Book Reviews | Literary Arts

Threads of Mythology in Lance Olsen’s Dreamlives of Debris

Lance Olsen’s previous novel, Theories of Forgetting ( Reviewed in 15 Bytes 4/3/2014), relates how when Robert Smithson’s earthwork Spiral Jetty is above water it is typically experienced as a simple labyrinth: visitors can’t resist walking the spiral to the center and out again. In his new book Dreamlives of Debris, Olsen takes up the theme of the labyrinth/maze once again, this time with the mythological tale of the Minotaur, the half-bull half-human child of Queen Pasiphaë, imprisoned by King Minos in a labyrinth built by the diabolical inventor Daedalus, feeding on human tributes sent by conquered Athens. An earlier version of the novel appeared in the literary journal Conjunctions as part of an issue on the theme “Exile.”

Olsen, who teaches at the University of Utah, is known as an experimental writer and this novel is not written as a linear narrative.  However, the labyrinth/maze has become such a common metaphor for postmodern fiction that Olsen risks being, dare I say, conventional by making it a theme of his writing.  He handles it cleverly, though, not only by giving the story the literal form of a maze with side passages and dead ends, but by letting the maze itself come unstuck in time.

The Minotaur in Dreamlives of Debris is female and she calls herself “Debris.” She narrates the story from a first person perspective with all the weird, horrific twists and turns of the original intact. The story emerges in fragments of monologue, each speaker introduced by a quadruple colon :::: which looks to my New-Math trained eye like a perpetual analogy with the empty set. Olsen, who thinks there are too few punctuation marks, says it represents, “what cannot be accurately articulated.” He also punctuates using double brackets [[ ]] to express “what must be removed from the chronic to be experienced.” An introduction by writer Lidia Yuknavitch describes Debris as a “beautiful disfigured girl,” but in the text Debris seems only partly human, or perhaps a better word would be post-human considering how the novel develops. She describes herself in animal terms as when she says, “My tiny ears poke up attentive as a Cretan hound’s. This is why I can hear the past and future as well as the present.” Like a wild animal, she scurries and hisses and eats people, but she is domestic enough that she likes to be petted, owns a doll named Catastrophe and talks about “Mommy” and “Daddy.” Her voice is not childlike, though. It is knowing rather than innocent.

For the first 20 or so pages, Debris is the only speaker, but she hears “screamings” and all of a sudden science fiction writer J. G. Ballard shows up and sings, “Because all clocks are labyrinths.”  The real-life source of this declaration comes from a letter Ballard wrote to artist Tacita Dean who tried and failed to find Spiral Jetty in 1998 while it was underwater. Ballard wrote, “In their way, all clocks are labyrinths and can be risky to enter.” Ballard’s short story, The Voices of Time (1960), is thought to be a major inspiration for Spiral Jetty, and Ballard believed that Smithson might have interred a clock in his earthwork while it was under construction. The next visitor from the future is Jorge Luis Borges, then Sir Arthur Evans, followed by a number of others.  There are no notes, citations or explanations to help identify these out-of-time characters, though they clearly relate to the story through the theme of the labyrinth/maze.  It’s up to the intrepid reader to make connections.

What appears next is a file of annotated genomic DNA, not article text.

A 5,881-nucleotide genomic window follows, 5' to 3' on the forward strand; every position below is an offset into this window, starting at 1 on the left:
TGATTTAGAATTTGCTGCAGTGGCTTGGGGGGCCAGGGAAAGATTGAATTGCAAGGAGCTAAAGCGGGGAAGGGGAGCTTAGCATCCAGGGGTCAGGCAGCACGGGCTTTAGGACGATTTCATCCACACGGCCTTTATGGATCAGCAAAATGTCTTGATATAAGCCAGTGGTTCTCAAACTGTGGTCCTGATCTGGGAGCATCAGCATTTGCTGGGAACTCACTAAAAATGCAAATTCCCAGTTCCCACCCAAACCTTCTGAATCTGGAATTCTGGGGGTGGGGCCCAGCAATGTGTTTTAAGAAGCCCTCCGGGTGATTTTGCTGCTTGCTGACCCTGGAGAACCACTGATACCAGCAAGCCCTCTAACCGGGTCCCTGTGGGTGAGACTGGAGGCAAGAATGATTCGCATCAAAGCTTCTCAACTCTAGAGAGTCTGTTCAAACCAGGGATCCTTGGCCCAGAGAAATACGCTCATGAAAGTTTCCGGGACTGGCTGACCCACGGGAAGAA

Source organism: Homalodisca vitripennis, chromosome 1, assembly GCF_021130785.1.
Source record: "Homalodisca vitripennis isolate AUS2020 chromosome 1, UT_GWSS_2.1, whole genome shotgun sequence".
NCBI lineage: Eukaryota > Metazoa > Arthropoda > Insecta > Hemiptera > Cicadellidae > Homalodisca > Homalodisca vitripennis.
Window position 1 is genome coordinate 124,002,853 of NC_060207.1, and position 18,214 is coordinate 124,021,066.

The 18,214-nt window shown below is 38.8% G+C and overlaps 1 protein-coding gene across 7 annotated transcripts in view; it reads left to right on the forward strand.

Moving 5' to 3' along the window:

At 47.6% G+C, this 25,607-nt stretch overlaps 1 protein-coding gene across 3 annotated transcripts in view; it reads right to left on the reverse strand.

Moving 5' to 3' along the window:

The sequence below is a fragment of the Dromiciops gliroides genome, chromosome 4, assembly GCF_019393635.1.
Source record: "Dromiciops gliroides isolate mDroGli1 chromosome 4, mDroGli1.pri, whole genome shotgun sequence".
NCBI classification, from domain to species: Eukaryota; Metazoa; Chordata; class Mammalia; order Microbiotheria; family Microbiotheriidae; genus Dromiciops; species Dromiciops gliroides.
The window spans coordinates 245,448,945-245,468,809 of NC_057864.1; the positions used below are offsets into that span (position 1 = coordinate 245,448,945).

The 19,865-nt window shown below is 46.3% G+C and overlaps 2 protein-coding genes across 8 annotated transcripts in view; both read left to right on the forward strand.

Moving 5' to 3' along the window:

Evans, as it turns out, may be the perfect postmodern hero. In real life he was a Victorian archeologist who excavated the ruins at Knossos on the island of Crete. Inspired by Heinrich Schliemann, who linked the ancient ruins of Troy to events described in Homer’s Iliad, Evans was convinced that King Minos of myth was an actual person and that Crete had been his kingdom. He badly wanted to find evidence relating the ruins to mythology and he interpreted his archeological finds accordingly. When his discoveries didn’t quite match the story, Evans invented evidence, reconstructing the ruins of a maze-like palace out of reinforced concrete and brightly colored paint. Contemporary archaeologists are dismayed by Evans’ unscientific approach, but his faux ruins are evocative and beautiful, and they remain a major tourist attraction to this day. So in a way, Evans is the father of Minoan civilization.

With Sir Arthur Evans as a muse, the themes of the novel fall into place. On the first page, Debris has introduced herself saying, “I have my doll and the screamings behind my eyes. The screamings look like fluttery lights. They believe they live inside me.  I live inside them too.” It is a particularly apt introduction for what follows. The Minotaur, exiled in the maze and stuck in a particular narrative thread (think Ariadne), heads toward inevitable destruction at the hand of Theseus. We all know the story.  But even as she approaches her own end, the Minotaur leaves behind a trail of debris, sherds of mythology and archeological ruins that can be rediscovered and reconstituted into new stories. With each new interpretation, the ever-shifting Minotaur lives again, and his/her maze branches into newly confounding passages to baffle those who enter.

Lance Olsen
Dreamlives of Debris: A Novel
Dzanc Books
2017
296 pp.

Amy Brunvand is an award-winning poet and an associate librarian at the Marriott Library at the University of Utah.

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